Racism From the Inside Out
BY SAM NASADA, OFM
“Oh, your English is so good.”
My face used to beam whenever I heard somebody say that to me. I took it as a sign that I was sounding more like an American, a goal that I had been trying to achieve ever since I came to this country in 1997. Or perhaps it was earlier than that. I had always been fascinated by American TV shows and movies. I remember how my brother and I were crazy about the TV show CHiPs.
I thought those two budding California Highway Patrol officers on motorcycles on the show were the personification of coolness. My mom got us CHiP’s uniforms. I always looked for new police set toys in the store. I wanted to look like them, talk like them, and fight bad guys like they did.
It wasn’t until recently that I was able to see a deeper layer to a seemingly innocent compliment about how good my English was. There has been an ongoing perception in the United States that someone who is of an Asian origin is a foreigner. I admit that since I’m a first-generation immigrant, I sort of fit that label. But I know that Asians who were born in this country sometimes still get asked, “Where are you really from?” It is as if Asians are seen as “perpetual foreigners” in this country.
Photo: Dorothea Lange, Public Domain, via Wikimedia Commons
The mass relocation of United States citizens of Japanese ancestry is a shameful, racist, part of American history People lost shops, homes, and human dignity.
The other phenomenon that is a very common experience for Asian Ameri- cans is what is called the “model minority.” This is a notion that all Asians are smart, hard-working, law-abiding, and docile. It is true that part of this narrative is pushed by some Asian American families, who teach their children to never “rock the boat” as long as they have a successful career, and their family can live comfortably enough.
Unfortunately, as we have learned recently, leading a quiet, comfortable life does not make us immune from racially motivated attacks. Perceiving Asians as meek foreigners makes us easy targets to blame when something bad happens.
This pattern has repeated itself throughout our nation’s history. In 1882, Congress passed the Chinese Exclusion Act out of fear that the Chinese were taking jobs from American citizens. In 1931, a group of white men attacked Filipino farmworkers in Watsonville out of fear that they were taking white women as wives. In 1942, Japanese Americans were interned in camps out of fear that they would collaborate with America’s enemy during World War II. And now it’s happening again, with anti-Asian bigotry surfacing around CO- VID-19. The pandemic started in China, after all (as if that has anything to do with Asian people as a whole). This fact was the fuel for inflammatory rhetoric from the country’s leadership. As a result, the US has seen anti-Asian hate crimes double in the past year.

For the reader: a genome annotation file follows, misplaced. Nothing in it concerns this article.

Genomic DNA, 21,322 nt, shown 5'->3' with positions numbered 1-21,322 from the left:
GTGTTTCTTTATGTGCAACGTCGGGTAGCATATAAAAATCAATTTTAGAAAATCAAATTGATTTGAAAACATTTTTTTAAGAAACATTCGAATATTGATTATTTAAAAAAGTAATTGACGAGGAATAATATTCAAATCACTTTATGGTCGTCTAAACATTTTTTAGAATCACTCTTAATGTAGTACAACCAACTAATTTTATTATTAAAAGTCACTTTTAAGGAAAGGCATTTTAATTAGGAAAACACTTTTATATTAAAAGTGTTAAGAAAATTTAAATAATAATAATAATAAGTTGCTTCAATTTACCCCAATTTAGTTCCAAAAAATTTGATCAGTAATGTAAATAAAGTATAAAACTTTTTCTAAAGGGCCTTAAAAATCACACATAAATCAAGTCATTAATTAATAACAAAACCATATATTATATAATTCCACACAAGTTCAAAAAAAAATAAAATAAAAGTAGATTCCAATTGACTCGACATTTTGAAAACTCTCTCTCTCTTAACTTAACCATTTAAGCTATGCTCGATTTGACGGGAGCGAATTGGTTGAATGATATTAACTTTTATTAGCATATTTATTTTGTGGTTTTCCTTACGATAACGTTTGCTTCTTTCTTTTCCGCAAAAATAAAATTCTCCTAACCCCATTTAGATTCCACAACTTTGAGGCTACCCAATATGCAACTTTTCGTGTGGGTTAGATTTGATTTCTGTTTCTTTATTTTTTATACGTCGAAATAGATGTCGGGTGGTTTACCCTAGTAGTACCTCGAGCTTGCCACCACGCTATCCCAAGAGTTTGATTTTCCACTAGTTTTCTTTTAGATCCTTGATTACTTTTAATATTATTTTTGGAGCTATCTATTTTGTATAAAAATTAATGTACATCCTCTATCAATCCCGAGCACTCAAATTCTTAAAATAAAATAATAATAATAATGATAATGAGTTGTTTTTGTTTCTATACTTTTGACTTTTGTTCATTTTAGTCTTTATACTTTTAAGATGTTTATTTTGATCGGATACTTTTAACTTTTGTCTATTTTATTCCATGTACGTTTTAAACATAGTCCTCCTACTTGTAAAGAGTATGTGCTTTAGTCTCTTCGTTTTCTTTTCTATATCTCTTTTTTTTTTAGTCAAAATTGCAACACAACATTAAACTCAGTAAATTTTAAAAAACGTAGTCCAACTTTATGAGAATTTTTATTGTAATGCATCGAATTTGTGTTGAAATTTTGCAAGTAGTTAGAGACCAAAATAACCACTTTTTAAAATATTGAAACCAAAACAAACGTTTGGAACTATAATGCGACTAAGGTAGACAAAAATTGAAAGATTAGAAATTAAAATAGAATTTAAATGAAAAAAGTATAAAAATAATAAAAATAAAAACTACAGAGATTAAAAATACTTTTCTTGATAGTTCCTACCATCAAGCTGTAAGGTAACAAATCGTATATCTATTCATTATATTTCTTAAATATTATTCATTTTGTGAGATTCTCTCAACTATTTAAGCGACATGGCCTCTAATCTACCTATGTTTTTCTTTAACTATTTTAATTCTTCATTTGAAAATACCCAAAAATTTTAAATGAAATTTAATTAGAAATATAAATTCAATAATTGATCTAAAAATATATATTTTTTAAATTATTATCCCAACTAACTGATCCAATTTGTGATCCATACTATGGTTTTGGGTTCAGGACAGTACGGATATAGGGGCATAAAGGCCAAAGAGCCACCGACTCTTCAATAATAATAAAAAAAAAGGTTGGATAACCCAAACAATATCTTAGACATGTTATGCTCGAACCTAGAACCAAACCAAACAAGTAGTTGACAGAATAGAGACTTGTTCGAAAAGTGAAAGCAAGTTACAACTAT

I find these facts of US history similar to the Chinese-Indonesian experience in my home country. For a long time, we were given a special code on our national identity card that singled us out as ethnic Chinese. When I first applied for my Indonesian passport, there was a law that required me to submit a special letter proving my father’s citizenship.
This law only applied to Indonesian citizens of Chinese descent. Whenever the economy tanked, Chinese-Indonesians were usually first to blame and their businesses were prime targets for looting. In 1997, anti-Chinese riots disintegrated into widespread sexual attacks against Chinese-Indonesian women. Up to this day, the Indonesian government still refuses to acknowledge the full extent of this atrocity.
There is an even more harmful consequence of the model minority myth in America. Ellen D. Wu, a history professor at Indiana University, in her op-ed for the Los Angeles Times gave some examples of how this idea was used to contrast Chinese with African Ameri- cans. In the 1960s, many in US politics, academia, and media upheld Chinese- American culture as a model for African Americans to follow, one that integrated more peaceably into predominantly white America. That highlighting the Asians’ docility was a way to “counter the demands of civil rights and black- power activists for substantive change.”
During my still-limited time ministering as priest, I have had some people express that they were tired of hearing about racism. Some of you reading this article may sympathize with that feeling. I completely understand that our nation has been wrought with racial tensions these past few years. However, it would be a mistake to resolve the racism issue by sweeping everything under the rug and pretending everything is fine and dandy. In that spirit, I offer a few suggestions for moving forward in the accompanying box on the opposite page.
I gave up my dream to be a motorcycle-riding cop on the highways of California like in that ‘80s TV show a long time ago. Instead, I now share the dream of Dr. Martin Luther King Jr. in the ‘60s: that one day all God’s children—black, white, Jew, Gentile, Hispanic, Asian, Pacific Islanders—will be able to join hands together as true brothers and sisters. ❖
Father Sam Nasada, OFM, is associate pastor at Old Mission San Luis Rey.
Credit: The Way of St. Francis SUMMER 2021· VOL.26, NO.2